The use of thermography in the diagnosis and evaluation of complex regional pain syndrome type 1 (CRPS1) is based on the presence of temperature asymmetries between the involved area of the extremity and the corresponding area of the uninvolved extremity. The interpretation of thermographic images is, however, subjective and not validated for routine use. The objective of the present study was to develop a sensitive, specific and reproducible arithmetical model as the result of computer-assisted infrared thermography in patients with early stage CRPS1 in one hand. Eighteen patients with CRPS1 on one hand and 13 healthy volunteers were included in the study. The severity of the disease was determined by means of pain questionnaires [visual analogue scale (VAS) pain and McGill Pain Questionnaire], measurements of mobility (active range of motion) and oedema volume. Asymmetry between the involved and the uninvolved extremities was calculated by means of the asymmetry factor, the ratio and the average temperature differences. The discrimination power of the three methods was determined by the receiver-operating curve (ROC). The regression between the determined temperature distributions of both extremities was plotted. Subsequently the correlation of the data was calculated. In normal healthy individuals the asymmetry factor was 0.91 (0.01) (SD), whereas in CRPS1 patients this factor was 0.45 (0.07) (SD). The performance of the arithmetic model based on the ROC curve was excellent. The area under the curve was 0.97, the P value was < 0.001, the sensitivity 92% and specificity 94%. Furthermore, the temperature asymmetry factor was correlated with the duration of the disease and VAS pain. In conclusion, in resting condition, videothermography is a reliable additive diagnostic tool of early stage CRPS1. This objective tool could be used for monitoring purposes during experimental therapeutic intervention.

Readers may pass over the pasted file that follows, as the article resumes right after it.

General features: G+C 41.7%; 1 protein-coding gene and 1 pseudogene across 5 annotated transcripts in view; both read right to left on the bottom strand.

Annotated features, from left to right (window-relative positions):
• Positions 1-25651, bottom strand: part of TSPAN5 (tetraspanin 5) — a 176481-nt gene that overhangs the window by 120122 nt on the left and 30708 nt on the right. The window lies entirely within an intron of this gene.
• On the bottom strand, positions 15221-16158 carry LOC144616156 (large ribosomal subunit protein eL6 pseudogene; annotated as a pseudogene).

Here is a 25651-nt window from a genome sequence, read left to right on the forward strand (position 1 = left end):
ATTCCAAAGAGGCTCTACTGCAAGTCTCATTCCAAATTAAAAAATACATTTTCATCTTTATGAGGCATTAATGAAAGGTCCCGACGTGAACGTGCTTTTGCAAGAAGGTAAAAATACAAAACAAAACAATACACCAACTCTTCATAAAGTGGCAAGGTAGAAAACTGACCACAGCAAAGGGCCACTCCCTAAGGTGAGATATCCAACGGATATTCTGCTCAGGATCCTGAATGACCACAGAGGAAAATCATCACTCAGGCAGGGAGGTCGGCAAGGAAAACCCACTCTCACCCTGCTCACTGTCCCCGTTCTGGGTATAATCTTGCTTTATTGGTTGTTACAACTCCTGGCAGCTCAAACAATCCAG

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European Journal of Applied Physiology
Department of Anesthesiology

Huygen, F., Niehof, S., Klein, J., & Zijlstra, F. (2004). Computer-assisted skin videothermography is a highly sensitive quality tool in the diagnosis and monitoring of complex regional pain syndrome type 1. European Journal of Applied Physiology, 91(5-6), 516–524. doi:10.1007/s00421-003-1037-6